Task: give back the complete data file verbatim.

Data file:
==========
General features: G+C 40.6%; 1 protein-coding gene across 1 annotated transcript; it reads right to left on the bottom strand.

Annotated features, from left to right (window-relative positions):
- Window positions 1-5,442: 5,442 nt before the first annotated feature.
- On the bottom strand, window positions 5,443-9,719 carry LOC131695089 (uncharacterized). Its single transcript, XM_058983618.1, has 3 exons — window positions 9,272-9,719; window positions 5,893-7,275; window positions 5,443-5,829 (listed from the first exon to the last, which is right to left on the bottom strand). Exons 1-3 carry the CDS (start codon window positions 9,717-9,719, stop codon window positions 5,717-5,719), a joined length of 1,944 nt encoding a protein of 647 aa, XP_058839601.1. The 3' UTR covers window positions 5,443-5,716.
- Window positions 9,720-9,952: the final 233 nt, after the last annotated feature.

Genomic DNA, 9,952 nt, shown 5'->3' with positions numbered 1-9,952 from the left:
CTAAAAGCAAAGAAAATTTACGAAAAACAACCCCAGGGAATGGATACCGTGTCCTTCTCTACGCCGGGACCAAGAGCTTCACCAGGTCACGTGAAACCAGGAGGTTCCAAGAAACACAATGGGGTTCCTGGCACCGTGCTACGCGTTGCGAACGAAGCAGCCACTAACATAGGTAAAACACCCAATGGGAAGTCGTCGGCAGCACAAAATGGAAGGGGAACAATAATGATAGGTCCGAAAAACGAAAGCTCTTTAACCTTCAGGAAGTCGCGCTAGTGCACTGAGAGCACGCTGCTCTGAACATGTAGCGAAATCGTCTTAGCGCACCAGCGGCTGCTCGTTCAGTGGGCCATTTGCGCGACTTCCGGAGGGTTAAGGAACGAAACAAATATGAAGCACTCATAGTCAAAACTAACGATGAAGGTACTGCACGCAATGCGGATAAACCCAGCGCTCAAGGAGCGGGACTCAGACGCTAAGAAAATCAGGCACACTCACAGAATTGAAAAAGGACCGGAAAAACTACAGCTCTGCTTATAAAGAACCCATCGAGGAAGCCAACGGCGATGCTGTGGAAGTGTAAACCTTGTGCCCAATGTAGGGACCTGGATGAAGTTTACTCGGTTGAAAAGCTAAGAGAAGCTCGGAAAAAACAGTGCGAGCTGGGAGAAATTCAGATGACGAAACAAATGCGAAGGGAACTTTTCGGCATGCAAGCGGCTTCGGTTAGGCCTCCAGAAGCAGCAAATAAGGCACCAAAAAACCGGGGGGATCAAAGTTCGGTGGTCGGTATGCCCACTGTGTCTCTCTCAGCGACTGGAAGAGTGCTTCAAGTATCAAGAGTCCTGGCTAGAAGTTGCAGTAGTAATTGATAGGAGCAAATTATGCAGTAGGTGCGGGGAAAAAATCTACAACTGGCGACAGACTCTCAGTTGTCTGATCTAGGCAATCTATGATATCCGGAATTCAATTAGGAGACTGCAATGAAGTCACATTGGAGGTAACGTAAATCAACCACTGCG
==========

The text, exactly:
General features: G+C 40.6%; 1 protein-coding gene across 1 annotated transcript; it reads right to left on the bottom strand.

Annotated features, from left to right (window-relative positions):
- Window positions 1-5,442: 5,442 nt before the first annotated feature.
- On the bottom strand, window positions 5,443-9,719 carry LOC131695089 (uncharacterized). Its single transcript, XM_058983618.1, has 3 exons — window positions 9,272-9,719; window positions 5,893-7,275; window positions 5,443-5,829 (listed from the first exon to the last, which is right to left on the bottom strand). Exons 1-3 carry the CDS (start codon window positions 9,717-9,719, stop codon window positions 5,717-5,719), a joined length of 1,944 nt encoding a protein of 647 aa, XP_058839601.1. The 3' UTR covers window positions 5,443-5,716.
- Window positions 9,720-9,952: the final 233 nt, after the last annotated feature.

Genomic DNA, 9,952 nt, shown 5'->3' with positions numbered 1-9,952 from the left:
CTAAAAGCAAAGAAAATTTACGAAAAACAACCCCAGGGAATGGATACCGTGTCCTTCTCTACGCCGGGACCAAGAGCTTCACCAGGTCACGTGAAACCAGGAGGTTCCAAGAAACACAATGGGGTTCCTGGCACCGTGCTACGCGTTGCGAACGAAGCAGCCACTAACATAGGTAAAACACCCAATGGGAAGTCGTCGGCAGCACAAAATGGAAGGGGAACAATAATGATAGGTCCGAAAAACGAAAGCTCTTTAACCTTCAGGAAGTCGCGCTAGTGCACTGAGAGCACGCTGCTCTGAACATGTAGCGAAATCGTCTTAGCGCACCAGCGGCTGCTCGTTCAGTGGGCCATTTGCGCGACTTCCGGAGGGTTAAGGAACGAAACAAATATGAAGCACTCATAGTCAAAACTAACGATGAAGGTACTGCACGCAATGCGGATAAACCCAGCGCTCAAGGAGCGGGACTCAGACGCTAAGAAAATCAGGCACACTCACAGAATTGAAAAAGGACCGGAAAAACTACAGCTCTGCTTATAAAGAACCCATCGAGGAAGCCAACGGCGATGCTGTGGAAGTGTAAACCTTGTGCCCAATGTAGGGACCTGGATGAAGTTTACTCGGTTGAAAAGCTAAGAGAAGCTCGGAAAAAACAGTGCGAGCTGGGAGAAATTCAGATGACGAAACAAATGCGAAGGGAACTTTTCGGCATGCAAGCGGCTTCGGTTAGGCCTCCAGAAGCAGCAAATAAGGCACCAAAAAACCGGGGGGATCAAAGTTCGGTGGTCGGTATGCCCACTGTGTCTCTCTCAGCGACTGGAAGAGTGCTTCAAGTATCAAGAGTCCTGGCTAGAAGTTGCAGTAGTAATTGATAGGAGCAAATTATGCAGTAGGTGCGGGGAAAAAATCTACAACTGGCGACAGACTCTCAGTTGTCTGATCTAGGCAATCTATGATATCCGGAATTCAATTAGGAGACTGCAATGAAGTCACATTGGAGGTAACGTAAATCAACCACTGCG